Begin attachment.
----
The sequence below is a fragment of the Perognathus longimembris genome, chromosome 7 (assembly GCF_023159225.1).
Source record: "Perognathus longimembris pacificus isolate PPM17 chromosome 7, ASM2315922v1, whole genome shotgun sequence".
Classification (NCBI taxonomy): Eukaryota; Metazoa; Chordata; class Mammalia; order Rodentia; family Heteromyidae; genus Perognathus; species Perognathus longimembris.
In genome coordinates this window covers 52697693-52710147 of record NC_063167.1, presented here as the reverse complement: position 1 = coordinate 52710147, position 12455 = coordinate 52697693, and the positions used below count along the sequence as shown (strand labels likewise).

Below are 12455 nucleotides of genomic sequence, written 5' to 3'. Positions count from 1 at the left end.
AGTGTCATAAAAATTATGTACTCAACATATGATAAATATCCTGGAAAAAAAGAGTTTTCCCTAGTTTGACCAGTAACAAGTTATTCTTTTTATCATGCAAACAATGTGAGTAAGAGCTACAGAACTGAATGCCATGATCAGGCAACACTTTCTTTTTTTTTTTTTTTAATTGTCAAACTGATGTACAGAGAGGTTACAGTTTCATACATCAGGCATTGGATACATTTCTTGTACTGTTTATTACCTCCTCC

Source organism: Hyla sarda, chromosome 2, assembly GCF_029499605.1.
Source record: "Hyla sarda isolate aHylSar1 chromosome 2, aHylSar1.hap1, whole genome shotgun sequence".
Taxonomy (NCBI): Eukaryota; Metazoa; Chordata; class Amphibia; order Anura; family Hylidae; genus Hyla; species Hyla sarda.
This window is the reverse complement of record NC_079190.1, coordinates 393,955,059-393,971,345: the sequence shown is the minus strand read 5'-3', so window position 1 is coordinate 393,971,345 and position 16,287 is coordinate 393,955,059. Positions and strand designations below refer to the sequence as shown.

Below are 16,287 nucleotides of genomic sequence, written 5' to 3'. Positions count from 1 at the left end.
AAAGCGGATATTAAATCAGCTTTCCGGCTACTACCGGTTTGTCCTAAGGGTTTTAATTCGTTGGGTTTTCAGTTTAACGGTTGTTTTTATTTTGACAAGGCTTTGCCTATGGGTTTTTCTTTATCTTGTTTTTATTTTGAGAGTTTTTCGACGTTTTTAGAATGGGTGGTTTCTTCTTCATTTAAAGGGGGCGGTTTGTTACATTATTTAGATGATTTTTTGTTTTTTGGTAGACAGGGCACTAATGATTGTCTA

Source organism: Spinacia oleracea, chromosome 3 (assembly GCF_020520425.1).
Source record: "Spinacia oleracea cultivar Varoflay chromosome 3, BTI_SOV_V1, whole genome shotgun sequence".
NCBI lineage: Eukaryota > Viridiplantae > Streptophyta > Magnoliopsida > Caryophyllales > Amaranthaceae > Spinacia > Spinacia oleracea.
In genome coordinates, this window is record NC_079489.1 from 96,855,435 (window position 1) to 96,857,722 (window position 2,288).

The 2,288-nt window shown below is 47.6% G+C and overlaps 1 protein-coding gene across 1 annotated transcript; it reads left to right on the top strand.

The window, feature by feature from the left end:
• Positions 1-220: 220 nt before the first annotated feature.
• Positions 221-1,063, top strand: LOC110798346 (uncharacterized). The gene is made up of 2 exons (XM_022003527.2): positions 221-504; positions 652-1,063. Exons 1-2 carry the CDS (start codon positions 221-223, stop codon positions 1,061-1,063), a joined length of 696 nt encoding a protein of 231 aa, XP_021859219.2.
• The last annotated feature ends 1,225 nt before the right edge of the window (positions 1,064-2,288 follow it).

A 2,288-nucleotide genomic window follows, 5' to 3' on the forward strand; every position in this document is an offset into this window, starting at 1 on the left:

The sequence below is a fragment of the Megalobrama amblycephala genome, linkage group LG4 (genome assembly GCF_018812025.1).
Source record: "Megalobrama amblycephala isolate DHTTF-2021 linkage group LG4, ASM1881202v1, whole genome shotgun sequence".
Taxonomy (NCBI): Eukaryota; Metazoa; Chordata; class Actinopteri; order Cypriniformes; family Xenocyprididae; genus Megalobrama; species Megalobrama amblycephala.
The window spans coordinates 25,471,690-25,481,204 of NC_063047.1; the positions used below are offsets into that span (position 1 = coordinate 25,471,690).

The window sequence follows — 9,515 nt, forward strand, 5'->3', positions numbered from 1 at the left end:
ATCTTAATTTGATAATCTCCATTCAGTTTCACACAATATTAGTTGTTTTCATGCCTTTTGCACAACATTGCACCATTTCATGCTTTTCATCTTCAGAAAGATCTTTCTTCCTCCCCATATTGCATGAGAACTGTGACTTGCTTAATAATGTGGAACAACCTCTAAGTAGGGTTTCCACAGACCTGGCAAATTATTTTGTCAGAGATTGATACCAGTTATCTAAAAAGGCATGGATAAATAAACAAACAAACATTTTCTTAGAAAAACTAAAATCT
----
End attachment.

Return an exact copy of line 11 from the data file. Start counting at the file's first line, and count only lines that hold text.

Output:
Below are 16,287 nucleotides of genomic sequence, written 5' to 3'. Positions count from 1 at the left end.